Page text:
What is it?
Medicaid is a joint federal and state organized program that provides behavioral health care coverage to those who have low incomes or certain disabilities. It is the single largest payer for individuals with behavioral health conditions. As of 2020, nearly 29% of Medicaid insured individuals were diagnosed with a behavioral health condition, compared to 21% of privately insured and 20% of uninsured people.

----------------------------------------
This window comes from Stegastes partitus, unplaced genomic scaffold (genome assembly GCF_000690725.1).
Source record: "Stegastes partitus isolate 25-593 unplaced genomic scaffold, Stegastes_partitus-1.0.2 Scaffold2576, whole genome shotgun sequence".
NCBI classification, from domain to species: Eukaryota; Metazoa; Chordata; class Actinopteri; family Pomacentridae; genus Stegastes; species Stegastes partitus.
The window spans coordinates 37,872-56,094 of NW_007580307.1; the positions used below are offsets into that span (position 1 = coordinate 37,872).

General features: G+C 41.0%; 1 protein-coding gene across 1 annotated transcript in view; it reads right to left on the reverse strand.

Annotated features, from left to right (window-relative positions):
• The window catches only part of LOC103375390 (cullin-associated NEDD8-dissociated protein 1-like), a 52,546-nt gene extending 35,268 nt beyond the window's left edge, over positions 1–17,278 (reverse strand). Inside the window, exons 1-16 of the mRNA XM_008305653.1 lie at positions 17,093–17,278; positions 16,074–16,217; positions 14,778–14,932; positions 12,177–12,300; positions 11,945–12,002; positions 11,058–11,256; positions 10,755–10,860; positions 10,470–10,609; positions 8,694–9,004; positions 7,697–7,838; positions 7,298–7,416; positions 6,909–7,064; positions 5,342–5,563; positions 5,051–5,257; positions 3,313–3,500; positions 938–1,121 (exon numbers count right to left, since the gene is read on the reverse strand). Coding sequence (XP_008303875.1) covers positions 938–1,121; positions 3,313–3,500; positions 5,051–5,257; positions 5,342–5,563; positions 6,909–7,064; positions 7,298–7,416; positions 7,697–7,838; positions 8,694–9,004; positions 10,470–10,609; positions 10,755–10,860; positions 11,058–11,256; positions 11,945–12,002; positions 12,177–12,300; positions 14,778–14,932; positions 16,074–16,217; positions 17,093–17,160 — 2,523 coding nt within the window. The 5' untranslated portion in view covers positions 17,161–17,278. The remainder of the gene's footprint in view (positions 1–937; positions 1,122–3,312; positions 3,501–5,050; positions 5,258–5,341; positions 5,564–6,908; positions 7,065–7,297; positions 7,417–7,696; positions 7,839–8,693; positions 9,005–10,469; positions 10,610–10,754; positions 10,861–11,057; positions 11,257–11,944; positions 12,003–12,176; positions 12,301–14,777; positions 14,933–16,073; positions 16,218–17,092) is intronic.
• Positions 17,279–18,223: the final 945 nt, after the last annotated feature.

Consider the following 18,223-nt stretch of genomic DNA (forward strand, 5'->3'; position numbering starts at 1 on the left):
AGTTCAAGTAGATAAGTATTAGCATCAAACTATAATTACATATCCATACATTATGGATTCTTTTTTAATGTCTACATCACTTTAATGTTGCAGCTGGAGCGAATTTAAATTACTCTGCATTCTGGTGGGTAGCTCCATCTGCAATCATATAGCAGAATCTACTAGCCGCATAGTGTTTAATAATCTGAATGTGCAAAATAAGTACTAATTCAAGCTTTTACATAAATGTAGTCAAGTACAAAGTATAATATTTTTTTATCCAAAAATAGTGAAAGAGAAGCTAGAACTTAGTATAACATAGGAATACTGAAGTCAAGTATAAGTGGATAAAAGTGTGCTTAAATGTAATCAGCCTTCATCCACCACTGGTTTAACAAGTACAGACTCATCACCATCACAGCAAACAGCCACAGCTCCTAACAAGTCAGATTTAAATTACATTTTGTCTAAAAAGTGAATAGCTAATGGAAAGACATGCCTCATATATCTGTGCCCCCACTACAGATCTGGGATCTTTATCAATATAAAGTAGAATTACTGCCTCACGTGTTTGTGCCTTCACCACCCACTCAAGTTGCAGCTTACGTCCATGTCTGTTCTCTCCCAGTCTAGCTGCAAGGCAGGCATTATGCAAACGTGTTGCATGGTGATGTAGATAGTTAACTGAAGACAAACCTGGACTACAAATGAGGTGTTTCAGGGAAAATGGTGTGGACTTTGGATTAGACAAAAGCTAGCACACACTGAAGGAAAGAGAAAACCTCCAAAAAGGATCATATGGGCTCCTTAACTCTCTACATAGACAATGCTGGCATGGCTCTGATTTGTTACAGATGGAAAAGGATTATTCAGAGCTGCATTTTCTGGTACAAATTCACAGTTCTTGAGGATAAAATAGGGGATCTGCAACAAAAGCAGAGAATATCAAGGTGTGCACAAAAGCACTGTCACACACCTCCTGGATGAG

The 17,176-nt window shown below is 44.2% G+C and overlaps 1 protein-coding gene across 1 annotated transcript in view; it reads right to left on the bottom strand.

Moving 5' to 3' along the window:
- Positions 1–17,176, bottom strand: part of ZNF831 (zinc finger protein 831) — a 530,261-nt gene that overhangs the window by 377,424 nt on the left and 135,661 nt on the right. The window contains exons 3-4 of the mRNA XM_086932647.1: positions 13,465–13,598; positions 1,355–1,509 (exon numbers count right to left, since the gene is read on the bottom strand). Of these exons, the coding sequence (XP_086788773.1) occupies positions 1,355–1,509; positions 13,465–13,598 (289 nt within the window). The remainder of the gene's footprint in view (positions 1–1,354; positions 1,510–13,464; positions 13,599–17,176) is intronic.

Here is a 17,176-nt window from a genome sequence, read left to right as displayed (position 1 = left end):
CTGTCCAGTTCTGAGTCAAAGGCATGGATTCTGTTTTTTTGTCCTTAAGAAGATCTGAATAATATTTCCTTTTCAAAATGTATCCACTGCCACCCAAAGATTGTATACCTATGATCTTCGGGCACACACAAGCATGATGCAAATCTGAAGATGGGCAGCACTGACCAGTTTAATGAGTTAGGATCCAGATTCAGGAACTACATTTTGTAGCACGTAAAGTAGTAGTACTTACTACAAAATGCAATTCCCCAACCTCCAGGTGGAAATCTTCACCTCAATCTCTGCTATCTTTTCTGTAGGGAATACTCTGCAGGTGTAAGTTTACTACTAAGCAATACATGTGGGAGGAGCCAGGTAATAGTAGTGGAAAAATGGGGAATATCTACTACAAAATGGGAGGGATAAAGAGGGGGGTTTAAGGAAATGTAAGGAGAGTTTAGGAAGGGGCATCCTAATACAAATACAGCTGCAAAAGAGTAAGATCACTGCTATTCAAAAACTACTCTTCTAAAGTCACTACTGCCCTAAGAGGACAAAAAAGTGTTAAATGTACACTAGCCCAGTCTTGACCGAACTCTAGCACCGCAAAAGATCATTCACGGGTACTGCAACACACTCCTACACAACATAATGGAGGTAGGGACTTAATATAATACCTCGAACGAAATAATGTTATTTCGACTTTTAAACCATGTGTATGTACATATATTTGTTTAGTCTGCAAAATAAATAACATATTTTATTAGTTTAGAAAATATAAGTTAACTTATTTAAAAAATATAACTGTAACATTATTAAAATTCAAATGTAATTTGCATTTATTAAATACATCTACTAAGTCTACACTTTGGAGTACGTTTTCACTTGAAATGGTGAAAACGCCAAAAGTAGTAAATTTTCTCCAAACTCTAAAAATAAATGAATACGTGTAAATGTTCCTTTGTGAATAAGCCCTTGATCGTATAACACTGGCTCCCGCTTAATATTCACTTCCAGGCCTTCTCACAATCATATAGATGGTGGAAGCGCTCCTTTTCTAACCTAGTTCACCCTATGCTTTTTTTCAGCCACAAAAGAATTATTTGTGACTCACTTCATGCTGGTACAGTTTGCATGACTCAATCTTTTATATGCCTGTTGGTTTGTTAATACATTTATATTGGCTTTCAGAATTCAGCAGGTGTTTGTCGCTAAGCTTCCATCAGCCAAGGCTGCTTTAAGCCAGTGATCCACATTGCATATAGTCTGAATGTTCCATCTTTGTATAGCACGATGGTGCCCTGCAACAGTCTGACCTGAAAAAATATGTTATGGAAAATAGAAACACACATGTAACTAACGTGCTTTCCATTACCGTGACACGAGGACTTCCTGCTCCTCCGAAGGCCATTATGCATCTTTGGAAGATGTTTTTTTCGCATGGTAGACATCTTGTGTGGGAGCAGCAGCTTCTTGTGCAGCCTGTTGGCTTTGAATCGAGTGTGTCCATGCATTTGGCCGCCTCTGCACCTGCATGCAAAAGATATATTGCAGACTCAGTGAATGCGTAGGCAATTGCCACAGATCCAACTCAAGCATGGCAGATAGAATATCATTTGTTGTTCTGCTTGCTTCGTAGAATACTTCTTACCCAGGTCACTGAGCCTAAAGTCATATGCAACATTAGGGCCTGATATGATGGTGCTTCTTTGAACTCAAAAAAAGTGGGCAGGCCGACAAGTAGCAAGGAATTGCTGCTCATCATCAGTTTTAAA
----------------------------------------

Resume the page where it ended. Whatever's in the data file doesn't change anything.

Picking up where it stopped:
Federal law requires Medicaid to cover certain behavioral health services, including specific outpatient and inpatient services. States can choose to include additional services such as case management, peer support, and residential care. With recent federal policy focus on expanding Medicaid coverage, many states have committed to initiatives designed to expanding tele-behavioral health coverage, community-based service access, substance use support, and crisis intervention programs. With several mandating requirements, controlled funding, and a complex patient population, Medicaid programs often generate innovative care models to be able to maximize care services for their patient population. However, the state-based structure of Medicaid leads to significant nationwide variation that can be confusing for health care partners to navigate.